DEA - Dexterous Eye-guided Aiming [ENG]
by Tullio Facchinetti
DEA is composed by a tracking device with two degrees of freedom, designed to orient a laser pointer on a moving target and to follow its trajectory by vision. A pneumatic shooting device is used to launch a plastic sphere on the target to verify the correctness of the prediction. This system can be useful whenever an object needs to be not only tracked, but also catched in some manner, like in dynamic grasping operations. The approach can also be useful when the exact location of a target in some future time needs to be estimated from its current trajectory, as done in astronomical applications for tracking heavenly bodies.
The visual tracking system consists of a two-degrees-of-freedom device driven by two independent servomotors. The servo motors are controlled by a PIC-based board, connected to the PC through the standard RS232 serial port. A 20cm blowpipe, with a laser pointer aligned with its axis, can be rotated to track a moving target and thus to follow its trajectory. A pneumatic valve attached to the pipe is used to launch a plastic sphere on the target in order to verify the correctness of the prediction. A single fixed camera is used to monitor the target position. This solution does not allow to evaluate the distance of the target, so we assume that the target moves in a vertical plane with known distance.
A complete description of the system is provided in the master degree thesis [Italian only].
The coordinate conversion from the image space to the actuation space is performed by a multi-layer neural network, trained using the back propagation algorithm during a calibration phase. The use of a neural network allows avoiding (i) the complexity of an optical distortion modelling of the camera lens and (ii) the three dimensional modelling of the physical environment containing both robot and target motion plane. The first advantage (i) makes the system independent from the lens optical parameters, so that the lens can be freely changed and the system re-calibrated by an automated training phase. The second advantage (ii) regards the relative positions of the robot and the target motion plane position and orientation: they can be automatically updated by an off-line network re-calibration.
The neural network is trained by an automatic calibration procedure, which generates the training set by moving the motors in such a way that the laser spot is positioned in different points of the visual field. For each spot position, the system records the coordinates in the image plane and the corresponding servomotors control values. Once trained, the network is able to associate a pair of motor coordinates to each point in the visual field, so driving the motors in the image plane.
During tracking, image processing is performed at frame rate (50 Hz) by performing a simple threshold operation. Both the laser spot and the target are extracted from the background just on the basis of the difference in the pixel grey levels. Once an object is isolated, its position is detected by computing its center of mass. To reduce the scanning area, the moving target is searched in a small window centered in its predicted position, rather than in the entire visual field. If the target is not found in the predicted area, the search is performed in a larger region until, eventually, the entire visual field is scanned in the worst case. If the system is well designed, the target is found very quickly in the predicted area most of the times. However, in rare situations (corresponding to abrupt trajectory changes), a larger area need to be scanned, causing the task execution time to increase substantially (computation time increases quadratically as a function of the number of trials).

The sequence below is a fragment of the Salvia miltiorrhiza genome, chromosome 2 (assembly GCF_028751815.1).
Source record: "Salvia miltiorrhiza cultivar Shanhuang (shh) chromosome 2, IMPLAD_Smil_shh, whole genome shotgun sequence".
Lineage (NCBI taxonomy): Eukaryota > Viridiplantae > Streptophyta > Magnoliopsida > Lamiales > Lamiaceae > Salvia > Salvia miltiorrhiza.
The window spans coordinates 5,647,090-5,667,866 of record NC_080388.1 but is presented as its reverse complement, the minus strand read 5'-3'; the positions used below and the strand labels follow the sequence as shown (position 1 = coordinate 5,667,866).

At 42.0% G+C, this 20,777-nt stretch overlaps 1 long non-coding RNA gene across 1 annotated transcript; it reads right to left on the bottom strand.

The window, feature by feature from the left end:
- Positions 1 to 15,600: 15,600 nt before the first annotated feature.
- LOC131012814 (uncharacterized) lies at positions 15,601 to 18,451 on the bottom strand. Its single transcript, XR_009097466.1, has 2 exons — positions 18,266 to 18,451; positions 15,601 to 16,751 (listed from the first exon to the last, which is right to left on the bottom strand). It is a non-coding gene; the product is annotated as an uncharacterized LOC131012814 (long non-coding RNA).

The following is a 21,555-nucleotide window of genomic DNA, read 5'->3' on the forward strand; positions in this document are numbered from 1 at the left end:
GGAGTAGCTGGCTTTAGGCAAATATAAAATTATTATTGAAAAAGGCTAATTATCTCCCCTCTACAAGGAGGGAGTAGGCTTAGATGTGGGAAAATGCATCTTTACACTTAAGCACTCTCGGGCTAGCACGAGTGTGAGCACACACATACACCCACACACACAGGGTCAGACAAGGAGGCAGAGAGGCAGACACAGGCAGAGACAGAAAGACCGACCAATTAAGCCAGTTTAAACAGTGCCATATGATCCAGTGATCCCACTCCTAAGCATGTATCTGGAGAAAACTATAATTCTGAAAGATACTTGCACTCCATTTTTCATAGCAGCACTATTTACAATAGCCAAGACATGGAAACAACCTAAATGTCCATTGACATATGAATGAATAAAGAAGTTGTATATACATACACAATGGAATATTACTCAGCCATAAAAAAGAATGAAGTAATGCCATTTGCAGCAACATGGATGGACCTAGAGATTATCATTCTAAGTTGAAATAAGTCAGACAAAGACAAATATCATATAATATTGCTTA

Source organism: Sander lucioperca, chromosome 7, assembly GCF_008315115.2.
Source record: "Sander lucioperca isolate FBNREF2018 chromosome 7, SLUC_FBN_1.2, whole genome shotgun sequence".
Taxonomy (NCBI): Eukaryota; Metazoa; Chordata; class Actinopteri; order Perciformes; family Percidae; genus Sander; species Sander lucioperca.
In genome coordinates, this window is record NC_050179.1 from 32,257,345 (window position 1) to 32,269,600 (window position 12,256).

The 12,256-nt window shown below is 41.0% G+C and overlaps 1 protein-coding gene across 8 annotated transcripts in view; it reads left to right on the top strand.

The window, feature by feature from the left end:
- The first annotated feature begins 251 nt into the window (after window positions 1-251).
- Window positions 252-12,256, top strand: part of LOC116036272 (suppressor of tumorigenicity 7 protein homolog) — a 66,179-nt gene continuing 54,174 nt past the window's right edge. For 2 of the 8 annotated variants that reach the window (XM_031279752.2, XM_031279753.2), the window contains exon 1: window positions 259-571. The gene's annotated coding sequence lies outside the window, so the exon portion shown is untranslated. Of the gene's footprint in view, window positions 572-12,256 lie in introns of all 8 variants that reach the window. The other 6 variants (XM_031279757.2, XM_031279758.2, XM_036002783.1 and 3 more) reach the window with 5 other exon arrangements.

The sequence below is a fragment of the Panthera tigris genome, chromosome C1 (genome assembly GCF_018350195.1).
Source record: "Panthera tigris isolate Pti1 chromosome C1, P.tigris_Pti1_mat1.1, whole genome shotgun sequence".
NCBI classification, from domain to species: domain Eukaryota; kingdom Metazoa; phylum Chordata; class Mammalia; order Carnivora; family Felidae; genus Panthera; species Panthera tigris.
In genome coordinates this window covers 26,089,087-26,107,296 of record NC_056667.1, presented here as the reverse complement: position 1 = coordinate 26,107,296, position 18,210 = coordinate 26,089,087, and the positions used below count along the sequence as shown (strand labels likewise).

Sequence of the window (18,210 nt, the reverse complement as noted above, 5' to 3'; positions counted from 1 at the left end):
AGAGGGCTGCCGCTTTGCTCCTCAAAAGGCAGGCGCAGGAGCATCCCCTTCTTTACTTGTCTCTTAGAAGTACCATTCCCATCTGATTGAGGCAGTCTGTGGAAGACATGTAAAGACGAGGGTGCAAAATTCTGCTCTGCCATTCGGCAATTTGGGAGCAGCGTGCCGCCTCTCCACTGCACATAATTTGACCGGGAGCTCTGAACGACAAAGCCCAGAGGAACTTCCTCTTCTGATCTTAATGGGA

Target positions are estimated through a Kalman filter, which uses the past trajectory coordinates to provide the target position at a desired future time. In this way, the blowpipe can point at the correct direction and shoot at the correct time.
Kalman filtering theory requires a physical model of the target motion. The model we used is based on the material point kinematics equations, and generalizes up to systems with uniform acceleration, using a third order differential equations system. More accurate and reliable estimators could be obtained if a specific knowledge is available on the motion features, but they would be less general and effective in the presence of noise, or when the trajectory differs from the expected one.
The software developed for the tracking device involves three main phases: a manual calibration, consisting in parameter tuning and scan window sizing; an automatic calibration, consisting in the training set generation and the neural network training; and the visual tracking phase.
The application was developed in a modular fashion, in order to allow the execution of the different phases only if necessary. The calibration must be done whenever the environmental conditions change or when the robot is moved from its position. Once the calibration is performed, the tracking step can be executed for several times maintaining the same setting. Moreover, in the case of variations of certain parameters, the system can re-calibrate them only. For instance, if the brightness level suddenly changes in the target motion environment, i.e. turning the light on and off in a room, then the image processing threshold values can simply be reset independently of the other parameters.
The two following videos refer to a target having a diameter of 3 cm, placed at the distance of 3 meters.